A report has heavily criticised the standards of care provided by Mid Staffordshire NHS Foundation Trust.
Conducted by the Healthcare Commission, it said that the deaths of at least 400 patients at Staffordshire General Hospital may have been the result of the inadequate care provided to them.
According to the commission, receptionists with no medical training were given responsibility for carrying out assessments on accident and emergency (A&E) patients and people were left in pain for hours without any treatment.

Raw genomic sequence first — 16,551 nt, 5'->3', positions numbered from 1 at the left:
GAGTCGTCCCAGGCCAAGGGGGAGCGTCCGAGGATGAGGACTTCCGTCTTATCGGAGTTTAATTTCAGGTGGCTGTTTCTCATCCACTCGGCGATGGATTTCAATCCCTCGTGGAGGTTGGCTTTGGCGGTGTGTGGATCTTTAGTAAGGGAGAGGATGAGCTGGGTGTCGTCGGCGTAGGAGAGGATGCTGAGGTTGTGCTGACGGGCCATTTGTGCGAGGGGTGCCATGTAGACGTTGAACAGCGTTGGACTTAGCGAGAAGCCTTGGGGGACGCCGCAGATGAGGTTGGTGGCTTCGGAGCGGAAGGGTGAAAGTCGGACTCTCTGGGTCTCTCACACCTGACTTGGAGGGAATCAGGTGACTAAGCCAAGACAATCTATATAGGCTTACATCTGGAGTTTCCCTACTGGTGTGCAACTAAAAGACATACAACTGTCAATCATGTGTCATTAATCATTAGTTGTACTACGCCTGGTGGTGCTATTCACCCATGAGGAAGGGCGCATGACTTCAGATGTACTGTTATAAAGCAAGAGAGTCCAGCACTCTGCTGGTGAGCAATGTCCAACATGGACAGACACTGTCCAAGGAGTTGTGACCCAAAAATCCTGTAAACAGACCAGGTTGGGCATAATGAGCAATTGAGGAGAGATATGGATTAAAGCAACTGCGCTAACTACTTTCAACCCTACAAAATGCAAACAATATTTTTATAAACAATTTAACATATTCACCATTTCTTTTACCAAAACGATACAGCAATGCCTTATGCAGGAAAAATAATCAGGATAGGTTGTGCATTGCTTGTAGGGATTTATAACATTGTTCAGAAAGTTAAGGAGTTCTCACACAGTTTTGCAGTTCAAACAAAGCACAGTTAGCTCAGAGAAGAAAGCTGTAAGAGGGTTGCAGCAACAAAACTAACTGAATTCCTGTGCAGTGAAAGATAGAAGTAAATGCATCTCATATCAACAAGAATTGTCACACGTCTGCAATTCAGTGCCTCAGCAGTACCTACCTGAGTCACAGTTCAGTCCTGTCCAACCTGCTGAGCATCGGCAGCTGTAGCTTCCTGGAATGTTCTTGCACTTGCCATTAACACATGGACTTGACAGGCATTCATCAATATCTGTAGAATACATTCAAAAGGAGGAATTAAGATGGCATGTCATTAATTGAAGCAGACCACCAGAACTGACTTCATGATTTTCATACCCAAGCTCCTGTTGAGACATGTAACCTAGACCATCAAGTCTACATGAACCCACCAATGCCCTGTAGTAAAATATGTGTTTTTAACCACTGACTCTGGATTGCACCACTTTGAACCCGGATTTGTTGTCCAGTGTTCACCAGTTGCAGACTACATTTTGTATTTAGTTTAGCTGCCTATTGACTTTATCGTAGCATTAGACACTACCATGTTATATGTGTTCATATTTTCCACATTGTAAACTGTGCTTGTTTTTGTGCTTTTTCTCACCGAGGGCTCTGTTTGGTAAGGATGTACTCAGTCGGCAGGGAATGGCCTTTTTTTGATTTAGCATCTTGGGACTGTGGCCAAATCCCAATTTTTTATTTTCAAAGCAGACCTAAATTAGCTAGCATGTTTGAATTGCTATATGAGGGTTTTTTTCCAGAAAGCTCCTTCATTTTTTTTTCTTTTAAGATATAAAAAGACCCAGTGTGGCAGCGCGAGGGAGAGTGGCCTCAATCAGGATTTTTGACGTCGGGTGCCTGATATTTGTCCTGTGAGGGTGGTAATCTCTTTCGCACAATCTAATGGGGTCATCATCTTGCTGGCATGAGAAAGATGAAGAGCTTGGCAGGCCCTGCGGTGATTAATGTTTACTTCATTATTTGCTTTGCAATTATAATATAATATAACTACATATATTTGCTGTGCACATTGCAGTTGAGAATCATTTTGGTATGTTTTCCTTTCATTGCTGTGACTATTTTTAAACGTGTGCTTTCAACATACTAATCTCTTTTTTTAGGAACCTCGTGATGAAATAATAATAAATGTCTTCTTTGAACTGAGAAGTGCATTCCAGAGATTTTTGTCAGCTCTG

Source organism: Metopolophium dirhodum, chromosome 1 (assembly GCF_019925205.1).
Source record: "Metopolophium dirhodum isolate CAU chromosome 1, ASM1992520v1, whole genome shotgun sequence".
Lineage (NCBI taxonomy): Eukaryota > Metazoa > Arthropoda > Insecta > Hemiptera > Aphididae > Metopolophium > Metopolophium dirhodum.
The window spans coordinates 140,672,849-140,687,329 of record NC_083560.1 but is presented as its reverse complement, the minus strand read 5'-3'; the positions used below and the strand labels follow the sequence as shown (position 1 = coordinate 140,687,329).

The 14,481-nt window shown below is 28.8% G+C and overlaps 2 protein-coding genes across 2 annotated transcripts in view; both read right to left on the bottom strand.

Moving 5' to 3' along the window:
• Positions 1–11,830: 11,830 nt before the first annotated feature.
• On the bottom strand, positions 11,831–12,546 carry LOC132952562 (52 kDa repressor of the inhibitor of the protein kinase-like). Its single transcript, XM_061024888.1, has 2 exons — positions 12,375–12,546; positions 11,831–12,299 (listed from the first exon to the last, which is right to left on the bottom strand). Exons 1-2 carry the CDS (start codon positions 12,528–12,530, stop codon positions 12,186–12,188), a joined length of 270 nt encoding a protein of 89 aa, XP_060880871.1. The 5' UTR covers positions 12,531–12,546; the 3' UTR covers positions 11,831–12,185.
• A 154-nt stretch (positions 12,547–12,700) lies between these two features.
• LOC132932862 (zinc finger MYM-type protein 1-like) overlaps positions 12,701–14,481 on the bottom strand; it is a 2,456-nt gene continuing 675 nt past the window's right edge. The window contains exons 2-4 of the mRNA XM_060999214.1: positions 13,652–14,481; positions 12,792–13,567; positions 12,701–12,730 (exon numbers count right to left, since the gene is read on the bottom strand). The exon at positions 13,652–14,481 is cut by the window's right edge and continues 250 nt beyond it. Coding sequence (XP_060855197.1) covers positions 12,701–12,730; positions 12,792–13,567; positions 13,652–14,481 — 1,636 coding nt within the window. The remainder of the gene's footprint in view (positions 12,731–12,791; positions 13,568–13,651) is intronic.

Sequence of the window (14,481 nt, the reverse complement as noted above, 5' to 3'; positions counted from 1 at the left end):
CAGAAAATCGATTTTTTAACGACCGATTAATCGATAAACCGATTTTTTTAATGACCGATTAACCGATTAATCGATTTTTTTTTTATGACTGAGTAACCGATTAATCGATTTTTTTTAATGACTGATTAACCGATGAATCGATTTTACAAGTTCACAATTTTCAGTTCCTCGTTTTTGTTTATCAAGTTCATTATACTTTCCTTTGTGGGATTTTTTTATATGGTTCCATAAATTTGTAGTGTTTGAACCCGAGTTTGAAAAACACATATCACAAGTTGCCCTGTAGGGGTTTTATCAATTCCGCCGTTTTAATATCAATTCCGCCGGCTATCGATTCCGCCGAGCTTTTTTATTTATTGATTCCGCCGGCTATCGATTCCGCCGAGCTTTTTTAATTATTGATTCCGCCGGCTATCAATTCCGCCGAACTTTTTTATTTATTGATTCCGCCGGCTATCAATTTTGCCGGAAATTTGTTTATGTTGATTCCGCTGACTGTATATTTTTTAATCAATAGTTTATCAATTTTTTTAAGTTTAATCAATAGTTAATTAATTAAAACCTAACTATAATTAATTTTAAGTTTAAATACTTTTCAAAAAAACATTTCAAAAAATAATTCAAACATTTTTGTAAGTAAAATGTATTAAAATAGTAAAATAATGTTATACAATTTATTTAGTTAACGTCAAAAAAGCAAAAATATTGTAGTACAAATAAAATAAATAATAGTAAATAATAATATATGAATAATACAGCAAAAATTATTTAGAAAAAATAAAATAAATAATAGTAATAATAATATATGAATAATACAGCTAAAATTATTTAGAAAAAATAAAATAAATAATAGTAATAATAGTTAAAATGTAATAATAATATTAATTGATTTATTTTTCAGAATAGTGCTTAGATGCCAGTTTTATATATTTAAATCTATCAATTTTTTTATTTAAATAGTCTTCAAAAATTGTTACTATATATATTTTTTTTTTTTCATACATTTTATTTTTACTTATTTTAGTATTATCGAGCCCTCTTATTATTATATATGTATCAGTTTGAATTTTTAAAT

Heather Wood, the lead investigator, said that between 400 and 1,200 more people died at the hospital that would have been expected over a period of three years.
The report also suggested that there were too few trained staff, junior doctors were left alone in charge at night and wards and bathrooms were dirty.
It claimed that senior managers were so obsessed with meeting targets that they failed to correct problems in the care of patients in the A&E department.
Paul Sankey, clinical negligence partner at Russell Jones & Walker, commented: "It is clear that many of these errors could have been avoided if lessons had been learned from previous mistakes.
"What is needed is a patient-centred culture in which pursuing targets does not detract from care."